Jeffrey Sanzel, the show’s director, faces the unique challenge of annually reimagining “A Christmas Carol.” He seamlessly completes this task with his usual grace and confidence. For over 30 years the show has been a must-see tradition for Long Island families and visitors. Sanzel’s vision shines brighter than ever as he masterfully directs his cast. While the story remains the same, its characters are all the more captivating because of the great direction he provides.
What’s most impressive is that not only does Sanzel direct, but he also stars in the iconic role of Ebenezer Scrooge. For those unfamiliar with the classic Dickens novel, Scrooge is a man whose greed supersedes his humanity. One night he is visited by the ghost of his former business partner, Jacob Marley (Steven Uihlein) who informs him that hell awaits him if he doesn’t change his ways. This propels him on an unlikely journey of self-reflection and change.
Sanzel plays not only an older Scrooge, but a younger more lively version of himself. His ability to change physicality and characters instantly is one of his most impressive qualities, and there are plenty!
Douglas J. Quattrock as Bob Cratchit & Jeffrey Sanzel as Scrooge in a scene from ‘A Christmas Carol’. Photo by Brian Hoerger, Theatre Three Productions, Inc.
Bob Cratchit, played by the ever-so-gentle Douglas Quattrock, is beyond endearing. There’s a righteousness and goodness about this man that can be felt genuinely by the audience. Cratchit, who works as a clerk for the elderly Mr. Scrooge, endures considerable workplace trauma to make sure his family is fed and taken care of. Despite his hard work, his youngest son, Tiny Tim, remains at the precipice of death. Quattrock will have you grinning cheek to cheek as he embraces his wife played with love by Suzie Dunn and the rest of the family.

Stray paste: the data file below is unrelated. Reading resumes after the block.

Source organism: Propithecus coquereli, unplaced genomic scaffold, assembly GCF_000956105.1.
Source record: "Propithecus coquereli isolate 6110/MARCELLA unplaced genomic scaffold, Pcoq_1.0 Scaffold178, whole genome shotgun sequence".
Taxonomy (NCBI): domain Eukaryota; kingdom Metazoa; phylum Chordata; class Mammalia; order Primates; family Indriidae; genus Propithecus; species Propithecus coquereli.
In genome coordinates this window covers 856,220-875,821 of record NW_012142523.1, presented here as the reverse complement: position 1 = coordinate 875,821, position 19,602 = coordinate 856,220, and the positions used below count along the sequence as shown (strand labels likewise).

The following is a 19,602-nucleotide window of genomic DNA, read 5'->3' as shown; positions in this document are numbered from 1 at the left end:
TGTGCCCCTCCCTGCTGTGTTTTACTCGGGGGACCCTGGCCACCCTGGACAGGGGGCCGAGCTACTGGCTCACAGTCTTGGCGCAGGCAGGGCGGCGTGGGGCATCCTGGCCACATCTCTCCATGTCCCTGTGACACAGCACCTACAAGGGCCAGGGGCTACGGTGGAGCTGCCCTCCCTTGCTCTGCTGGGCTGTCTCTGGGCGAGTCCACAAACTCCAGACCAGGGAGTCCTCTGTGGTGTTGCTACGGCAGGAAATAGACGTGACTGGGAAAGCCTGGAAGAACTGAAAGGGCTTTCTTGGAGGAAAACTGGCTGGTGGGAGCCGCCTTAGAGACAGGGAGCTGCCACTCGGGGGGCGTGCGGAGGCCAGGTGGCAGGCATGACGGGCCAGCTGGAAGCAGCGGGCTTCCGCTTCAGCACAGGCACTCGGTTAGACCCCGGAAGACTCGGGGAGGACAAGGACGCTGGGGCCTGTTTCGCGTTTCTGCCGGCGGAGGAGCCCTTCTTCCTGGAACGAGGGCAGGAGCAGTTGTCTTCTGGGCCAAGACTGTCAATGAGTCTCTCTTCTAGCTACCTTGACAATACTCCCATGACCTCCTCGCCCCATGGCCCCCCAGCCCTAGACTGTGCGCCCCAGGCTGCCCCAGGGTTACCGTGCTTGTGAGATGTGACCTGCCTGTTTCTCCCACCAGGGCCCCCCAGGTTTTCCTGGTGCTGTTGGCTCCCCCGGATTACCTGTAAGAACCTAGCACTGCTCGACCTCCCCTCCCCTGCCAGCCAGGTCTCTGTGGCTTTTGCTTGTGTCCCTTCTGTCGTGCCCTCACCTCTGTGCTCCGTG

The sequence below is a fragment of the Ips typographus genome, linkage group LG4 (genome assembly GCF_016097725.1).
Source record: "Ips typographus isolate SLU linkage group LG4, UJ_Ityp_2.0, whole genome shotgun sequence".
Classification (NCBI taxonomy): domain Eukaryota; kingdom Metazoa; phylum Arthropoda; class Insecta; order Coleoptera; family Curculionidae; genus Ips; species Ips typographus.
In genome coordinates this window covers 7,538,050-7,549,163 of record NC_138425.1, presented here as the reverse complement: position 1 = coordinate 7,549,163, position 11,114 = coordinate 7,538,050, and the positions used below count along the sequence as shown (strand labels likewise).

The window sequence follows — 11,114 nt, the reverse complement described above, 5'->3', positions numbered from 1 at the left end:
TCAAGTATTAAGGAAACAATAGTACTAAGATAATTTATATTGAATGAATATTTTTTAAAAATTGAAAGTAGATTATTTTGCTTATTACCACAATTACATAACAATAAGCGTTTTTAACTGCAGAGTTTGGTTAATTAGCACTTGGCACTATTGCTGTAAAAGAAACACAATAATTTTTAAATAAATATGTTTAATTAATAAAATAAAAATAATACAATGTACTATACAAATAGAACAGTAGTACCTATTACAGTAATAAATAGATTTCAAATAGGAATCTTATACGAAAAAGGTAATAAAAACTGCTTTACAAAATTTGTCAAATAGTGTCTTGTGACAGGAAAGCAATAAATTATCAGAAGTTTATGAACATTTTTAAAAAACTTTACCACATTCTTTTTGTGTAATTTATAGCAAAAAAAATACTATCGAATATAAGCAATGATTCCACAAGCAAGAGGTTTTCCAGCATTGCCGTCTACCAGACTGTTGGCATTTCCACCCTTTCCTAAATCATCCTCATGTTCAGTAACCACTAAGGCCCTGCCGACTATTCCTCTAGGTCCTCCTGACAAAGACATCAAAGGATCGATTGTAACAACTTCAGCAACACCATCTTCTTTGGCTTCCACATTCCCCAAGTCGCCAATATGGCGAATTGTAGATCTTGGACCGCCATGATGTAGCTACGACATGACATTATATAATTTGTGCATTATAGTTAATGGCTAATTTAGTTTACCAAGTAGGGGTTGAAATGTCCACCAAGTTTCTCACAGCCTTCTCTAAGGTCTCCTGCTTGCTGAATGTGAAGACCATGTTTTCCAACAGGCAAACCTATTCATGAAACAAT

Jeffrey Sanzel as Scrooge & Jessica Contino as Ghost of Christmas Past in a scene from ‘A Christmas Carol’. Photo by Brian Hoerger, Theatre Three Productions, Inc.
Alongside Cratchit is the kind-hearted and abandoned nephew of Scrooge, Fred Halliwell. There’s a certain glee in Dylan Poulos’ performance. He’s almost infused with the spirit of Christmas itself, which I suppose would make sense as he also plays the Ghost of Christmas Yet to Come! Halliwell seeks nothing more than to rekindle a relationship with his past by getting to know his only living relative, dear Uncle Scrooge. What he doesn’t realize is that his eyes are the same eyes as his departed mother, a painful reminder for old Ebenezer. Fan Scrooge Halliwell (Megan Bush/Sophia Knapp) lives and breathes in certain sequences, and perfectly portrays the love between two close siblings.